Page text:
How Many Times Can I Use a PJC in North Carolina?
For purposes of driver’s license points, a third or subsequent PJC within a five-year period will count as a conviction. With regard to insurance premiums, a second PJC during a three-year period will result in a conviction. This ultimately results in increased insurance premiums based on both the original PJC and new PJC, both of which will now count as convictions.
To further complicate matters, you may not be able to benefit from a PJC if you, or another person on your insurance policy, has previously used a PJC. For insurance purposes, PJCs are accumulated by everyone on your insurance policy, not just you.
Find Out if a PJC Will Work for Your Case
While a Prayer for Judgment Continued sounds great, there may be better options for you. Not only may there be better options than a PJC, but your specific situation could prevent you from receiving any of the benefits.
The inner workings of a PJC are extremely complex. Contact our Charlotte traffic ticket defense attorneys at Browning & Long, PLLC for a free legal consultation to determine if a PJC is right for you.
What is the difference between DWI and DUI in North Carolina?
To begin, DWI stands for Driving While Impaired; DUI stands for Driving Under the Influence. While the correct legal term for impaired driving in North Carolina is Driving While Impaired (DWI), there is no practical difference between it and Driving Under the Influence (DUI), or one of the many other terms used to describe impaired driving, including the following.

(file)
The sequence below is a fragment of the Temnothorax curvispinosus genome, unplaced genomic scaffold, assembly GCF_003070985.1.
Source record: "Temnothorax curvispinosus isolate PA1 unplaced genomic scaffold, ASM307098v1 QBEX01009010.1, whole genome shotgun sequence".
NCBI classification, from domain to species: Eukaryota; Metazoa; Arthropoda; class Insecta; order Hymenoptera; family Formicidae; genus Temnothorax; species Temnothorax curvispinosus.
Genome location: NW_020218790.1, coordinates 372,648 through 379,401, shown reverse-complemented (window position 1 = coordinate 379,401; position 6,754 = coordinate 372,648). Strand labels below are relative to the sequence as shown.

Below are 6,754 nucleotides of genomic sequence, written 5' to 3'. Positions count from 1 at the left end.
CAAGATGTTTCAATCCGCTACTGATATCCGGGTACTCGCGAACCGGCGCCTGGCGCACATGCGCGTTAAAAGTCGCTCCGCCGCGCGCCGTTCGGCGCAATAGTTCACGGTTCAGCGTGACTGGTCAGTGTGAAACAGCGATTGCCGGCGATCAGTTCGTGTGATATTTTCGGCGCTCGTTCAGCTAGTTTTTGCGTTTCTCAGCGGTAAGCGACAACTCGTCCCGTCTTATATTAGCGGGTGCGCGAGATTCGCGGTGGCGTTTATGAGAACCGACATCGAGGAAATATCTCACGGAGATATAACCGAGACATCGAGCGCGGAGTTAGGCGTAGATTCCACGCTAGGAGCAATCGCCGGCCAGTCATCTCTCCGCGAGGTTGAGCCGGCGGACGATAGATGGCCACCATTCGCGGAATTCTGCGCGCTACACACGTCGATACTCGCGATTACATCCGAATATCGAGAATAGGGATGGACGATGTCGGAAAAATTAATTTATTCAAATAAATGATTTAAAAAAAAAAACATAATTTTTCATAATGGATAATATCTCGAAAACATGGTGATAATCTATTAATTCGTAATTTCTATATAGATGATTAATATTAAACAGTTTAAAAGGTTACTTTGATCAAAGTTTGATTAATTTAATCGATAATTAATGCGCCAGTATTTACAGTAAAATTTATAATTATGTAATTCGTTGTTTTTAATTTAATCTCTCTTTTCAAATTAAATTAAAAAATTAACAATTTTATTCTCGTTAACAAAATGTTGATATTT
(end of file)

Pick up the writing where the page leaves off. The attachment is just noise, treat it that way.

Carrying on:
- Driving While Impaired (DWI)
- Driving While Intoxicated
- Driving Under the Influence (DUI)
- Operating a Motor Vehicle Impaired (OMVI)
- Operating a Vehicle Impaired (OVI)
- Operating While Impaired (OWI)
- Operating While Intoxicated
- Operating Under the Influence (OUI)
- Drunk Driving
- Drugged Driving
Speak To A Charlotte DWI Lawyer Today
Regardless of what you called it, being convicted of DWI in Charlotte, North Carolina indicates that you drove a motor vehicle while you were impaired by some impairing substance. It is not necessary for the impairing substance to be alcohol as some of the terms above would indicate (i.e. Driving While Intoxicated, Operating While Intoxicated, or Drunk Driving). In fact, it is possible to be convicted of DWI when you are impaired by a substance other than alcohol, including, but not limited to, marijuana, cocaine, and prescription medications. Thus, the term Driving While Impaired, or DWI for short, was created to include any and all substances that a person may consume that might impair their ability to drive.
More DWI Information:
Can I purchase a handgun in Mecklenburg County, North Carolina if I'm convicted of DWI?
As is often the case with the law, the answer to this question is “it depends.” Generally, you must have either a North Carolina Concealed Handgun Permit or a North Carolina Handgun Purchase Permit to purchase a handgun. The Concealed Handgun Permit allows you to carry a handgun concealed in certain situations, while the Handgun Purchase Permit simply allows you to purchase a handgun.
In North Carolina there are many requirements you must meet in order to obtain one of the handgun permits mentioned above, as well as many reasons to deny you from obtaining one of these permits. This FAQ does not address all these requirements and reasons for disqualification, just those that pertain to DWI convictions. So let’s take a look at the requirements to obtain each type of permit as it concerns DWI.
North Carolina Concealed Handgun Permit and DWI Convictions